|HCC Site ID.||1732||Parish:||Widley (E)|
|Designations:||House LB II||Area:|
Location and Site
The site is at the foot of the south slope of Portsdown Hill. It is sheltered and flat but low lying.
A Cosham House existed in 1807, when it belonged to William Padwick the Elder, aka William of Cosham, a local landowner and navy victualler. The extended Padwick family owned land throughout South Hampshire and West Sussex. Kinchenton and Nicholls believed that between Enclosure in 1815 and the Tithe in 1840 the house was repositioned a few yards west. If so, the walled garden and orchard might have followed the outline of the old house and its yards.
The enclosure award of 1815 consolidated Padwick’s already substantial holdings to give him ownership of all the land around his house. Greenwood’s map of 1826 already shows parkland within the 1840 boundaries. In 1835 the house was described as being seated in the midst of parklike grounds, enclosed from the road by a shrubbery, beautifully ornamented with timber, with capital and productive garden and orchard. In 1840 the estate covered 33 acres. The house and garden accounted for around 7 acres. The remainder was meadowland. As now the main entrance was on the west side of the house, but access was via a semi-circular drive with entrances from what is now Cosham High street. The outbuildings and productive areas were SE of the house.
By the time the 1st OS map was produced in 1873, the estate had started to shrink. The grounds north of the house were being developed as attractive villa estate which became known as Cosham Park; Knowlsey Road took a few yards of the south boundary; and there were small losses to housing on the east boundary, along what is now Salisbury Road.
During WW1 the house became a convalescent home. It was subsequently apartments, a school, an ATS centre and an adult education institute. The main loss of grounds was after 1923 when the approach grounds and land south were sold as building plots. In 1924 the meadows at the rear, a traditional Cosham cricket field, were preserved when Buckland Road Congregational Church bought them for a sports ground. They now form Knowsley Road Tennis Courts.
Several houses in the district had ornamental grounds but it is believed that only Cosham Park House had parkland.
Cosham Park House is a grade II listed building and is now (2002) a Group Practice surgery. It faces west down Cosham Park Avenue and is separated from the road by low railings with a central car-wide gate. A modern building, Cosham Park House Training Centre, creates a court for public access to the south side of the house. Cosham Park House is surrounded by a narrow strip of land which, apart from token planting either side of the main gate, is tarmaced for parking. On the SW corner are two trees, identified by Kinchenton and Nicholls as Dawyk Beech, a fastigate form first grown in Peebles c1860 (trees could have TPOs). On the NW corner is a shrubbery. A rosemary hedge frames the steps to the original main entrance. There is a yew on the east boundary and a fir on the north boundary.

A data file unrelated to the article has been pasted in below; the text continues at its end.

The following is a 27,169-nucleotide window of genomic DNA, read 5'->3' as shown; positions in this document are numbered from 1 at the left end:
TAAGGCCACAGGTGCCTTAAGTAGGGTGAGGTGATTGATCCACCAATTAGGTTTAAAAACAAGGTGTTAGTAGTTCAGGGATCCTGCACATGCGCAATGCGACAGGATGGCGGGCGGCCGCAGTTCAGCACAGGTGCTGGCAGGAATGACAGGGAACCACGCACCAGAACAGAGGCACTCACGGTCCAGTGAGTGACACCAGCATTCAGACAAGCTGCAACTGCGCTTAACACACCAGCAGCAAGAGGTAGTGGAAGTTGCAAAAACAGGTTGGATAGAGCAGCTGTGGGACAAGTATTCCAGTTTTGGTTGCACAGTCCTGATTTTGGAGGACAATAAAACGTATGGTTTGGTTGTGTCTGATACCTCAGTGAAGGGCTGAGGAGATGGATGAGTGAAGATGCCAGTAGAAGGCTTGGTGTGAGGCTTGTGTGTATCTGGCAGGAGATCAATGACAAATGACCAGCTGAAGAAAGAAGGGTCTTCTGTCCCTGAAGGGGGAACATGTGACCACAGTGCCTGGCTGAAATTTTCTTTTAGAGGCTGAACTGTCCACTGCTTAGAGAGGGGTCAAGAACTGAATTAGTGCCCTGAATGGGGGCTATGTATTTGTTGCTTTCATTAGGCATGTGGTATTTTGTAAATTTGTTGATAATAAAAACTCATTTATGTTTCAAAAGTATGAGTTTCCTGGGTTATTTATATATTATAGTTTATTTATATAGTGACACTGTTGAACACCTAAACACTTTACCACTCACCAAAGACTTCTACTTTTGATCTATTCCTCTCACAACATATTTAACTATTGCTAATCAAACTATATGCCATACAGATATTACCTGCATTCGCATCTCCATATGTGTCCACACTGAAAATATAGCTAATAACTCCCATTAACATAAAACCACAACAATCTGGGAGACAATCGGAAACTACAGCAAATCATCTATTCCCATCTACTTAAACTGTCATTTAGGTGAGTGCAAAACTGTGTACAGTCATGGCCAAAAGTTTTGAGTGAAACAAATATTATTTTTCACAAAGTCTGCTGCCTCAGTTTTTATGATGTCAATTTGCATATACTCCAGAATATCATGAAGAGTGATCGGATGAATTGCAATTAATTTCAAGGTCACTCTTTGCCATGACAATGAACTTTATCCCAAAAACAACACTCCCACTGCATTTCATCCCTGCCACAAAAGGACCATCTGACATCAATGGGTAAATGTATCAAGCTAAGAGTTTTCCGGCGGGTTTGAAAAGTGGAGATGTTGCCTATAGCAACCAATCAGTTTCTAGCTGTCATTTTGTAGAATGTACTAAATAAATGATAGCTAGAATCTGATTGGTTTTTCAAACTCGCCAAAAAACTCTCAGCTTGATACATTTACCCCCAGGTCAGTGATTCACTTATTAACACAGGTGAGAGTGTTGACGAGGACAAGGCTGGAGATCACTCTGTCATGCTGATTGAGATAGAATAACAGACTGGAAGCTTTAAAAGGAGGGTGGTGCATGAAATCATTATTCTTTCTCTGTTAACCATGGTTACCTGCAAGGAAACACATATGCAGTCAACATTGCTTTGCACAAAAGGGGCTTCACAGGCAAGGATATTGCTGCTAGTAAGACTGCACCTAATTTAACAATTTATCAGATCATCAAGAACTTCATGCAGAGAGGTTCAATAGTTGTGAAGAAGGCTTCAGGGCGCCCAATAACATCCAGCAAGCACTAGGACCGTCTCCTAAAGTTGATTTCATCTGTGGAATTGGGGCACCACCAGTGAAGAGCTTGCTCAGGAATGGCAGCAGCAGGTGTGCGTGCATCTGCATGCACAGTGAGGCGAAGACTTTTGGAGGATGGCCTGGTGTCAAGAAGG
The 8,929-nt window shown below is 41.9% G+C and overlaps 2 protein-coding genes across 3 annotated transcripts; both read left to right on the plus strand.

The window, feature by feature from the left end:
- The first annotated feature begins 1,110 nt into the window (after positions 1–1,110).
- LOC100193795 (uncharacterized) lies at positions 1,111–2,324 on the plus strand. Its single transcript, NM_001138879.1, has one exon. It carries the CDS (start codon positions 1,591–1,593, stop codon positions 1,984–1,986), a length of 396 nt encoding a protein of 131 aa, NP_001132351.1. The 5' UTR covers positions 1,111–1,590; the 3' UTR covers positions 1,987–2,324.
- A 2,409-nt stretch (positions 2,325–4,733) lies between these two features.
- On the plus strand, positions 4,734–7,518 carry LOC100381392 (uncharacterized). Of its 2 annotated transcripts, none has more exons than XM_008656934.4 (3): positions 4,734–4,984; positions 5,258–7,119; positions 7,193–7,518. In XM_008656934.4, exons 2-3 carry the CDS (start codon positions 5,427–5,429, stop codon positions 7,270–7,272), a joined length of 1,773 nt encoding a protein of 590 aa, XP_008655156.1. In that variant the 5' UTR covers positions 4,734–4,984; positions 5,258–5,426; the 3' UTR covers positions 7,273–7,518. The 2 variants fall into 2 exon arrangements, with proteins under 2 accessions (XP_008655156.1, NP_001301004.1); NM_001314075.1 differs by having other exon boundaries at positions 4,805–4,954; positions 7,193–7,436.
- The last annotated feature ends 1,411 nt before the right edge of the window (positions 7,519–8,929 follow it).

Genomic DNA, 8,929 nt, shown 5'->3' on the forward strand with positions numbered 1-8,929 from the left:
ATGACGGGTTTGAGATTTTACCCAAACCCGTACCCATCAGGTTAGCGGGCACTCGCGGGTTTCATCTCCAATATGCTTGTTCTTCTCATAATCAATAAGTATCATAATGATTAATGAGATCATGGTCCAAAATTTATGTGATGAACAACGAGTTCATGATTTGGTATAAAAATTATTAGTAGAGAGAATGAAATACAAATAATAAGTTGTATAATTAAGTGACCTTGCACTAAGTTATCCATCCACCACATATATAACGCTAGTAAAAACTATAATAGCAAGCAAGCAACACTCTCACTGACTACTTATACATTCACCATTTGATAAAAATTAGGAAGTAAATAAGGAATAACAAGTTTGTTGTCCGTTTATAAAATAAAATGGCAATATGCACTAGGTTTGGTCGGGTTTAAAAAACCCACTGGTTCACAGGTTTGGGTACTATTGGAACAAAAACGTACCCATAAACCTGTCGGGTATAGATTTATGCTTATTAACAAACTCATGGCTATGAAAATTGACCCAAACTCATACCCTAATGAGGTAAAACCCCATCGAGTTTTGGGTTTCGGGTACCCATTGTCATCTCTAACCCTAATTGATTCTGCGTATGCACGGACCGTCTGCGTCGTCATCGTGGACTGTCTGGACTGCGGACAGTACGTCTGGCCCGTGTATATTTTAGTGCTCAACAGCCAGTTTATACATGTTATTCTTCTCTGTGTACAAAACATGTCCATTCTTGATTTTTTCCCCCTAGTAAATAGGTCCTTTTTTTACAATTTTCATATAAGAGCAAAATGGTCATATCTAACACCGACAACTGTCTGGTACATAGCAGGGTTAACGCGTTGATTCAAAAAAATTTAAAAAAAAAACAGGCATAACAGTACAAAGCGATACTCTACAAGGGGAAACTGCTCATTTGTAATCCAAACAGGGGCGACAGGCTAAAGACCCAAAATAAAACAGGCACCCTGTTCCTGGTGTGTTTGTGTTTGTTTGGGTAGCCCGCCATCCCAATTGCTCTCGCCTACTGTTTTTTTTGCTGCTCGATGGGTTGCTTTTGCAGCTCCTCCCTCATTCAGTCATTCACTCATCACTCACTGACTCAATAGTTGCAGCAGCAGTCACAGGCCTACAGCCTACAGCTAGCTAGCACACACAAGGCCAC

Summary and significance
An early c19 house and park that became the site of the development of East Cosham Villas in the mid C19 by the Padwick and Burrill families.
HGT Research:September 2002
Hampshire Record Office
21M65/F7/256/1-2 Widley Tithe Award and Map 1840
Q23/2/30/1-2 Cosham Enclosure Award and Map 1815
Watts, Geoffrey, 1986, The Padwicks of Catherington: a Genealogy and a History
Portsmouth Central Library – Local and Naval studies
Everitt, A T, Miscellaneous Collections Vol II, bound manuscript
Brown R., and Greer W, 1982 Fairdays and Tramways: The Story of Cosham, booklet from the Down Memory Lane series on Old Hampshire, pub. Milestone Publications Ltd.
Mitchell, Alan, 1974 A Field Guide to the Trees of Britain and Northern Europe, pub. Collins
Kinchenton E, and Nicholls E. Cosham Park and its House:some notes on its History unpublished paper held at Havant Museum
Rayfield, Anida S, 1981 Discovering Cosham published by Portsmouth Further Education Centre 1981
Rogers, Peter – private notes